This week, as I attempted to write another section of my thesis, it occurred to me that I’m approaching this project in a completely different way than I would if I didn’t need to turn it in. My thesis is fiction, so I am essentially writing a novel, but I’m treating it like schoolwork. Yes, it’s both. But I think my academic mindset is, in some ways, keeping me from writing what and how I would write if this were just a fun project.
For example, my professor told me I should give my main character a love interest to add to the story. If I were writing this just for myself, that wouldn’t be a problem. I’d write all the cheesy romance I want and then figure it out later. But because I have to submit this, I’ve spent most of the week procrastinating because I feel incredibly awkward writing a romantic scene and then turning it into my professor. This might be just me, because I have a classmate who is literally writing an erotic novel for her thesis. I can’t write the way I normally would, and I think that’s one of the reasons I’m struggling so much with this thesis.
But it isn’t the biggest reason for my struggle. That would be the dreaded pacing. I’ve written quite a bit over the past few months, and I don’t hate all of it. The problem is, my thesis is only supposed to be about 30,000 words. Which is fine, except much of what I’ve written might be more appropriate for a longer novel (my proposed post-grad length is 90,000 words – because we had to come up with a separate full novel proposal). For example, I spent around 3,000 words – a tenth of my thesis – on a scene that should be just an obstacle to the main character, but, because of length constraints, turned into the main turning point of the novel. It’s difficult to wrap my head around it when there is so much more I want to do with this story, but can’t. And because of that, it seems incomplete or inadequate.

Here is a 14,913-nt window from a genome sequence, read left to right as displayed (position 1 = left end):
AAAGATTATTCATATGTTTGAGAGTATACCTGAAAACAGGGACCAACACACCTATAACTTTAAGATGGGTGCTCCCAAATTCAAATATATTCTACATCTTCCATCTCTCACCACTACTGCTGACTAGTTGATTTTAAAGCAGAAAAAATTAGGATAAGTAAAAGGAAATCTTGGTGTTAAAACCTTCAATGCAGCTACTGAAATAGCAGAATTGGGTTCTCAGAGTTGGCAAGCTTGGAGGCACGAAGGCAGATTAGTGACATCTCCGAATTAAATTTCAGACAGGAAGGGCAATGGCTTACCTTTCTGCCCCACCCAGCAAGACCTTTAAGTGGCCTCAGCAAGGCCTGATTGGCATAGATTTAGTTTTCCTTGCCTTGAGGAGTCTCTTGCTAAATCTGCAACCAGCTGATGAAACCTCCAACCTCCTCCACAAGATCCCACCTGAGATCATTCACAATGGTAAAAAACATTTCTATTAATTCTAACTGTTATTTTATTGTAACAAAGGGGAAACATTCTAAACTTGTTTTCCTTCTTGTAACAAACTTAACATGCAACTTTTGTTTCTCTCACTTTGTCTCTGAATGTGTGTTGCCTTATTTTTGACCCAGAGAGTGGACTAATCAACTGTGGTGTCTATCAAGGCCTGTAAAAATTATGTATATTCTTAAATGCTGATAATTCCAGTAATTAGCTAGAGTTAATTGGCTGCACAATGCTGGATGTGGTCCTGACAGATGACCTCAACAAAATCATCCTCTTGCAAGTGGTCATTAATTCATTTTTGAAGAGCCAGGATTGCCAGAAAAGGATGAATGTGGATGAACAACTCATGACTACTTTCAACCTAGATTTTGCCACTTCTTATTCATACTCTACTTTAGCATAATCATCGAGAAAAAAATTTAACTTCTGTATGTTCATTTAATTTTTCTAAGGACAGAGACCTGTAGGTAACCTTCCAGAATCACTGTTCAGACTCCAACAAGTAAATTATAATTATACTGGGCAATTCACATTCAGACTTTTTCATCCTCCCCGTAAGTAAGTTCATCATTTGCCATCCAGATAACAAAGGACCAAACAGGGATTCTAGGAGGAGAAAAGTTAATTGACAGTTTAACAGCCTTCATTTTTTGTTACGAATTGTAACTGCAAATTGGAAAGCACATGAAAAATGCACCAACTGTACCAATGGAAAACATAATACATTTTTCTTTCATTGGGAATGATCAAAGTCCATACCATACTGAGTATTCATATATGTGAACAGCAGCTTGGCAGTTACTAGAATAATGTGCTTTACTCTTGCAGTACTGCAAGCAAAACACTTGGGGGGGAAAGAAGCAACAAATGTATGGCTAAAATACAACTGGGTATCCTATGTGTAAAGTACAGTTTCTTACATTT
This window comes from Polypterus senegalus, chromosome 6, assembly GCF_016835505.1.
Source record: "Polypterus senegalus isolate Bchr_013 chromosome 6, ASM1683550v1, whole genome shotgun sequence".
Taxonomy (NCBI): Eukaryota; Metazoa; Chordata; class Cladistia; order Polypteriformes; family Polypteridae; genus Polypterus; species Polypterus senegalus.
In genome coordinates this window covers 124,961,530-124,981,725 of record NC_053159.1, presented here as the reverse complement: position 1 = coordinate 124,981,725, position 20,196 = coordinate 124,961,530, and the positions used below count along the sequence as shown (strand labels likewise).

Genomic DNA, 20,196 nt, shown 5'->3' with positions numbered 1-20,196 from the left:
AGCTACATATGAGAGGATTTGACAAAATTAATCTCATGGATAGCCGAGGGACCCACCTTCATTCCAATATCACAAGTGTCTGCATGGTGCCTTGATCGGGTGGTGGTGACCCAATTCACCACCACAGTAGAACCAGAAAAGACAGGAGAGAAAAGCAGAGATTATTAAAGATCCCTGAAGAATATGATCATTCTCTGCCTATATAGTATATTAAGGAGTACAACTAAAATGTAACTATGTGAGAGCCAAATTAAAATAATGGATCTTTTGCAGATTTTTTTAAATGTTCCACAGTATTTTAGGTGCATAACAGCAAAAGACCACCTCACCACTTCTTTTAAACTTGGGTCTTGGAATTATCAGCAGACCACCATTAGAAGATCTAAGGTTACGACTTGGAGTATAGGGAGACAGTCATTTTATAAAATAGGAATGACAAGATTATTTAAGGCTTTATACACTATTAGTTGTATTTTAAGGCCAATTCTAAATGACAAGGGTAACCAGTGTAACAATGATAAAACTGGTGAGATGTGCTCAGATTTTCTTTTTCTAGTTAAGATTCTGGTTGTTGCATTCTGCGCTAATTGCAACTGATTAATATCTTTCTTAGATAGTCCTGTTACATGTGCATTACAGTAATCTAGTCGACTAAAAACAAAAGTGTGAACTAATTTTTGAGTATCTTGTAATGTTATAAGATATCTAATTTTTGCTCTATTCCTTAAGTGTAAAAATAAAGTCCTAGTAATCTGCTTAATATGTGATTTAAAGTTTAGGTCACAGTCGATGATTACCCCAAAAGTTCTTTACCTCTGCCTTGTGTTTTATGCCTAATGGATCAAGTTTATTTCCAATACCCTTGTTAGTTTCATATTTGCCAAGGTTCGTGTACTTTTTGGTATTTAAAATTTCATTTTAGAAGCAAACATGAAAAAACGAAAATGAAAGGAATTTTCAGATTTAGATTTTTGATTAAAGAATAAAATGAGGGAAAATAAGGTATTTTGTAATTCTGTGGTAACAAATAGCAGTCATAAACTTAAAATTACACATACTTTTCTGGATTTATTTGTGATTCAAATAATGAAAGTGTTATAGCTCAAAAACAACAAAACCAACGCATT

This week, I really came to terms with how the constraints of the thesis format are affecting my writing. Between the love scene (which is hopefully written by the time you’re reading this) and the fact that I only have about 7,000 more words in which to wrap up this book, I’m freaking out just a little bit. It’s a daunting project on it’s own, but, as someone who’s never completed a novel, I’m struggling with the desire to do it on my own terms.